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Qualified Immunity Precludes Unreasonable Search Claim Against Municipal Building Inspector Following Search of Home for Code Violations

| Apr 17, 2018 | Firm News, Hamilton Weber, News |

The 8th Circuit Court of Appeals recently ruled in favor of a St. Louis City building inspector holding that he was protected from liability following his search of a home for alleged building code violations.

In Estate of Walker v. Wallace et al., the plaintiffs sued the building inspector, the City of St. Louis and others under 42 U.S.C. § 1983 claiming an unreasonable search of their home in violation of the Fourth Amendment following a police raid of the home.

The City of St. Louis has a program called “Project 87” wherein police notify building inspectors of properties that constitute a “nuisance” under the City’s code. The building inspector’s search was prompted by a “Project 87” request.  Under the City’s code, if the owner or occupant of the home refuses an inspection, the building inspector must immediately condemn the building and issue an order to vacate.  If the owner or occupant refuses to leave the police must immediately remove the owner or occupant from the premises.

The issue before the Court of Appeals was whether the building inspector was entitled to qualified immunity based on his “Project 87” search of the home.

Under federal law, an individual defendant is entitled to qualified immunity if his or her conduct does not violate clearly established constitutional rights that a reasonable person would have known.  To be “clearly established”, preexisting law must make the unlawfulness of the official’s conduct so apparent that the official has “fair and clear warning” that he is violating the Constitution.  The Court of Appeals noted that qualified immunity “protects all but the plainly incompetent or those who knowingly violate the law.” Further, qualified immunity is designed to protect officials “who make bad guesses in gray areas and it gives them breathing room to make reasonable but mistaken judgments.”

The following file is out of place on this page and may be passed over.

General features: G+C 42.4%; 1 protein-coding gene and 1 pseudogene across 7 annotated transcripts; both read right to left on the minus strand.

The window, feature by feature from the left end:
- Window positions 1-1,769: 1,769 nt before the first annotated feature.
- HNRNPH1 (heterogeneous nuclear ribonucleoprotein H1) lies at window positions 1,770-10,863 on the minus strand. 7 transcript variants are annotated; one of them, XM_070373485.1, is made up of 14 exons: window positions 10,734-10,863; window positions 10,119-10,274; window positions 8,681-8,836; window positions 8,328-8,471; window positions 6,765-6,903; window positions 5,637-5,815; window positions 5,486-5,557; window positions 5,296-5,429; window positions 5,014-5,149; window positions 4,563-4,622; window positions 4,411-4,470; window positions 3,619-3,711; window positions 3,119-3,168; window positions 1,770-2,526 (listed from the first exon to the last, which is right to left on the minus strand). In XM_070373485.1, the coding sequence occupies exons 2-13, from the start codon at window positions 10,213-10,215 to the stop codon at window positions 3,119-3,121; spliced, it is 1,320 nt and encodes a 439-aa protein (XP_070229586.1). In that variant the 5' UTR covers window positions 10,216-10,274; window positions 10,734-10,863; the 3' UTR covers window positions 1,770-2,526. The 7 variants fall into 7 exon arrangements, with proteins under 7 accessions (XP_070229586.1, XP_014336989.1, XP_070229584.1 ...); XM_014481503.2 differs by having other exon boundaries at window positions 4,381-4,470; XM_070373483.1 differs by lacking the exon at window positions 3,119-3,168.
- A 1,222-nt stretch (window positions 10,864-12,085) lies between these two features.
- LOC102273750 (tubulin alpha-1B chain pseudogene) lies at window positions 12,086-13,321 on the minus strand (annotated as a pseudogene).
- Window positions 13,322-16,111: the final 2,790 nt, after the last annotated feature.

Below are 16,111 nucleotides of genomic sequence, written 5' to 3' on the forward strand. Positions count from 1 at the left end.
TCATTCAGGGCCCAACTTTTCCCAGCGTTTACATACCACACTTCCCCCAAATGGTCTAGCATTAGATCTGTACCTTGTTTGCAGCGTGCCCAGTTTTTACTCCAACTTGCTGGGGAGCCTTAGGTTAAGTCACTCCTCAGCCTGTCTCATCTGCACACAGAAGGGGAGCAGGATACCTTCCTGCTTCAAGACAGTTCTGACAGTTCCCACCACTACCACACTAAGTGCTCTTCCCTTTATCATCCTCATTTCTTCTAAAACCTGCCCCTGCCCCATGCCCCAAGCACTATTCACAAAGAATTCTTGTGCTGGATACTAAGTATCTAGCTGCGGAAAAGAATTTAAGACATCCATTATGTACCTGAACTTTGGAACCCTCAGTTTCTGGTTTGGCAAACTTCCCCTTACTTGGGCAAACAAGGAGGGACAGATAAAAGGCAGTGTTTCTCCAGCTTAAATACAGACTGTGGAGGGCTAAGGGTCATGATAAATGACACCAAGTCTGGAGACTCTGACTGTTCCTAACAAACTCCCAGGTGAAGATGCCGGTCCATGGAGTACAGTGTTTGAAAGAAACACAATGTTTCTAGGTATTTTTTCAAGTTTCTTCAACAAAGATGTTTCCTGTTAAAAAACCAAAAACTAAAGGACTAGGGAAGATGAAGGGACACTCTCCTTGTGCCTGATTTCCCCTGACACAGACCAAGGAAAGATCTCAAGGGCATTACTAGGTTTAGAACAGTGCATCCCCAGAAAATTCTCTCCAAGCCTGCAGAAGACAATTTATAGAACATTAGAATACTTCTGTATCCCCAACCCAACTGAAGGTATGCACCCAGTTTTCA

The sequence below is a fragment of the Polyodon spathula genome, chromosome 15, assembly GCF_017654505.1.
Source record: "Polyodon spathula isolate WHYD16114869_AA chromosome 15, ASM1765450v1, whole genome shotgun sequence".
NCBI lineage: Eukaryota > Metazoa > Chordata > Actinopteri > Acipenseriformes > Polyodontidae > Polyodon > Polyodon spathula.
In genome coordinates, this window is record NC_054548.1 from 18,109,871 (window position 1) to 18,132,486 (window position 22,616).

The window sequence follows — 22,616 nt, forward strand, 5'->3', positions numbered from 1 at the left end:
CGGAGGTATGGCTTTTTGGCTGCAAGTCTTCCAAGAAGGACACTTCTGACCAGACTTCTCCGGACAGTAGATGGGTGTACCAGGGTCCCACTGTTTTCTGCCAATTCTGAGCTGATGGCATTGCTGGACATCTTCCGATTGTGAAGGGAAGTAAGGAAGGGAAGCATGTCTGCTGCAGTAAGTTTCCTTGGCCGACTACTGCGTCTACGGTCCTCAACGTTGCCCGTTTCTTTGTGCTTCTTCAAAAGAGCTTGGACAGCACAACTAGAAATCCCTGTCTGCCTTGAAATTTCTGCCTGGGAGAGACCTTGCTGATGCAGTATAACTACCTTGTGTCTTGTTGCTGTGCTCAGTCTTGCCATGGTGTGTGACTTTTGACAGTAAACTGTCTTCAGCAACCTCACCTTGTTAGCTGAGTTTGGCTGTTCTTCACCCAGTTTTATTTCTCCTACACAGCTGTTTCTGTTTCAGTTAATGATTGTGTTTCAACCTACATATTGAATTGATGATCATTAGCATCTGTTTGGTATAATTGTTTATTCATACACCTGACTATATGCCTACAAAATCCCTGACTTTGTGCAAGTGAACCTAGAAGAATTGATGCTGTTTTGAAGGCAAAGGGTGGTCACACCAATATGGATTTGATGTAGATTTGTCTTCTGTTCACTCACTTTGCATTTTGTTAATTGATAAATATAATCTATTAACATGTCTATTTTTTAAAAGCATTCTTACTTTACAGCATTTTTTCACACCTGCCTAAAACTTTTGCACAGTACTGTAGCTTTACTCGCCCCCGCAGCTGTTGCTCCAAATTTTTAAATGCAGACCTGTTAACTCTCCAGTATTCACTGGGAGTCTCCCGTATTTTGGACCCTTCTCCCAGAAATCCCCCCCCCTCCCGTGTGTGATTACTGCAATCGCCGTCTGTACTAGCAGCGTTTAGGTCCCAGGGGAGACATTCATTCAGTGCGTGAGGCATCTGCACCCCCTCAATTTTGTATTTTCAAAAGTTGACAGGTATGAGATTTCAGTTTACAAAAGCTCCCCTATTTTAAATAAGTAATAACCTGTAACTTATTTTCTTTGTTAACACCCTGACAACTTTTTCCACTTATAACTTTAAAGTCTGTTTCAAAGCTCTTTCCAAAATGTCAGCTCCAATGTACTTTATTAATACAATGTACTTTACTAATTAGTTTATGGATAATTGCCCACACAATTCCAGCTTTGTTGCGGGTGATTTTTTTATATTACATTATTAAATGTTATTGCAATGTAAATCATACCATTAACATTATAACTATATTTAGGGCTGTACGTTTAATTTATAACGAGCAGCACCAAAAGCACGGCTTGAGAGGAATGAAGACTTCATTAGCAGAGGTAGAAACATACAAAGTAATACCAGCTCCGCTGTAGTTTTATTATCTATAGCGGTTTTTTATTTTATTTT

The plaintiffs had the burden of showing the law was clearly established.  The plaintiffs failed to show that the unconstitutional nature of the building inspector’s conduct in obtaining consent to search the home was clearly established to give rise to a § 1983 claim. The Court of Appeals concluded that the building inspector made, at worst, “a bad guess in a gray area of the law.”

This does not mean building inspectors are always entitled to qualified immunity when conducting nuisance based inspections. As the Court of Appeals noted, each case is governed on its own particular facts.  Thus, whether a law is “clearly established” must be particularized to the facts of the case so that the unlawfulness of an official’s actions is apparent; context is always a critical component in determining qualified immunity in Fourth Amendment cases, the Court of Appeals explained.

As Walker suggests, there are at a minimum two questions that should be asked before conducting a municipal building or code enforcement search: (1) Is there consent (preferably in writing) from the owner or occupant to search the premises and how clear and unambiguous is the consent?; and (2) If there is no consent, does probable cause exist to conduct the search?